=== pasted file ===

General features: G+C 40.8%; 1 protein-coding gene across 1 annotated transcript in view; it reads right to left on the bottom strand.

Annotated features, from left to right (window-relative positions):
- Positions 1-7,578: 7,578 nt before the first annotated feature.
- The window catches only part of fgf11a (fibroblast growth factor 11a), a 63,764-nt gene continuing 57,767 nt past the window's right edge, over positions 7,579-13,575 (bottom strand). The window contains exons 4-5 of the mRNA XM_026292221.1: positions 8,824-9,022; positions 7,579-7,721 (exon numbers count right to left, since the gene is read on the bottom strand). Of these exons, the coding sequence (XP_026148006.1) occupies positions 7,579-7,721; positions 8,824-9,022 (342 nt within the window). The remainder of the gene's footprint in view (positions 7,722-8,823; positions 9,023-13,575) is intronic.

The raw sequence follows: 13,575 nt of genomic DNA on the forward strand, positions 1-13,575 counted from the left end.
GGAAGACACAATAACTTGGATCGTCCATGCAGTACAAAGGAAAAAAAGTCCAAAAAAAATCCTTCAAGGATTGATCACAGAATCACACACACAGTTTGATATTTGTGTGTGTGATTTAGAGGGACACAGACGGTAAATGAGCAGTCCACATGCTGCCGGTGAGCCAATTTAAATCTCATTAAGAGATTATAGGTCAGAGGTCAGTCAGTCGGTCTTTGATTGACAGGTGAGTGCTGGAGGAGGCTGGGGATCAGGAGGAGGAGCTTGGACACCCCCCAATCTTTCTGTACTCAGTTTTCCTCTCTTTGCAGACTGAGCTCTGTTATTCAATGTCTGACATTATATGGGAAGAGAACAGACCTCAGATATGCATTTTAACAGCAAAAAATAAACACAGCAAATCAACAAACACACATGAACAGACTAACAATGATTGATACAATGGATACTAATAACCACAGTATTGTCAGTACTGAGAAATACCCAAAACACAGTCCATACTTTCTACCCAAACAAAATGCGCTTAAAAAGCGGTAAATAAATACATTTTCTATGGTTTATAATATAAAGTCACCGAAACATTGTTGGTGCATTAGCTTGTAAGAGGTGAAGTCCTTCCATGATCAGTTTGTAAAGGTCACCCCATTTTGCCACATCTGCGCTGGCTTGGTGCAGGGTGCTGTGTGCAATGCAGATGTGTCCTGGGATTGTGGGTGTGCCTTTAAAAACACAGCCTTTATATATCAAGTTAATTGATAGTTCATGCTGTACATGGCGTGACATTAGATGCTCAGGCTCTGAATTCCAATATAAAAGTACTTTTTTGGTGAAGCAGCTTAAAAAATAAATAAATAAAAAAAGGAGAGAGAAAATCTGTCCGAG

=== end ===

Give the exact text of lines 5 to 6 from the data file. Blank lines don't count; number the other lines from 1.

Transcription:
The raw sequence follows: 13,575 nt of genomic DNA on the forward strand, positions 1-13,575 counted from the left end.
GGAAGACACAATAACTTGGATCGTCCATGCAGTACAAAGGAAAAAAAGTCCAAAAAAAATCCTTCAAGGATTGATCACAGAATCACACACACAGTTTGATATTTGTGTGTGTGATTTAGAGGGACACAGACGGTAAATGAGCAGTCCACATGCTGCCGGTGAGCCAATTTAAATCTCATTAAGAGATTATAGGTCAGAGGTCAGTCAGTCGGTCTTTGATTGACAGGTGAGTGCTGGAGGAGGCTGGGGATCAGGAGGAGGAGCTTGGACACCCCCCAATCTTTCTGTACTCAGTTTTCCTCTCTTTGCAGACTGAGCTCTGTTATTCAATGTCTGACATTATATGGGAAGAGAACAGACCTCAGATATGCATTTTAACAGCAAAAAATAAACACAGCAAATCAACAAACACACATGAACAGACTAACAATGATTGATACAATGGATACTAATAACCACAGTATTGTCAGTACTGAGAAATACCCAAAACACAGTCCATACTTTCTACCCAAACAAAATGCGCTTAAAAAGCGGTAAATAAATACATTTTCTATGGTTTATAATATAAAGTCACCGAAACATTGTTGGTGCATTAGCTTGTAAGAGGTGAAGTCCTTCCATGATCAGTTTGTAAAGGTCACCCCATTTTGCCACATCTGCGCTGGCTTGGTGCAGGGTGCTGTGTGCAATGCAGATGTGTCCTGGGATTGTGGGTGTGCCTTTAAAAACACAGCCTTTATATATCAAGTTAATTGATAGTTCATGCTGTACATGGCGTGACATTAGATGCTCAGGCTCTGAATTCCAATATAAAAGTACTTTTTTGGTGAAGCAGCTTAAAAAATAAATAAATAAAAAAAGGAGAGAGAAAATCTGTCCGAG